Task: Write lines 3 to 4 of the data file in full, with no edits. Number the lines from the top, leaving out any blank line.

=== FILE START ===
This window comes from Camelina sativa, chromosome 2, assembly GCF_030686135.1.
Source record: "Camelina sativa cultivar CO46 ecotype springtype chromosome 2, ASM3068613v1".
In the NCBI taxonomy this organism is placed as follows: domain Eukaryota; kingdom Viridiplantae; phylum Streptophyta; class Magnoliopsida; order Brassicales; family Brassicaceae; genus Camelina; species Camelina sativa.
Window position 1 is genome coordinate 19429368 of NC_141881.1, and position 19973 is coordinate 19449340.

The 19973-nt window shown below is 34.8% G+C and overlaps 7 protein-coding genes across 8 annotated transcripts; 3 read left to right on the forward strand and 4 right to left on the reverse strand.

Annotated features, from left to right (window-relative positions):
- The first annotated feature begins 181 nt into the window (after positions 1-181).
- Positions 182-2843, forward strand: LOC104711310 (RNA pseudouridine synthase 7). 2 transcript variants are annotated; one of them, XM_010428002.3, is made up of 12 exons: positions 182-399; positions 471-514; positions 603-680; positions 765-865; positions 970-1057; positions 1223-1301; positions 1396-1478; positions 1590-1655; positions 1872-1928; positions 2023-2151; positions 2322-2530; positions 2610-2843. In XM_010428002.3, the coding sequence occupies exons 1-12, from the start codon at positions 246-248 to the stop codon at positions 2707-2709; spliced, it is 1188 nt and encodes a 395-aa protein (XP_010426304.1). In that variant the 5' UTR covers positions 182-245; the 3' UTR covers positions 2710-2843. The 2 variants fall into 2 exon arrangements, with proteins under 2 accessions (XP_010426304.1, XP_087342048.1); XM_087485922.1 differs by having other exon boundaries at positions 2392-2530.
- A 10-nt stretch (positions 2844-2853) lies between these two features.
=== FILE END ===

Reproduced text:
In the NCBI taxonomy this organism is placed as follows: domain Eukaryota; kingdom Viridiplantae; phylum Streptophyta; class Magnoliopsida; order Brassicales; family Brassicaceae; genus Camelina; species Camelina sativa.
Window position 1 is genome coordinate 19429368 of NC_141881.1, and position 19973 is coordinate 19449340.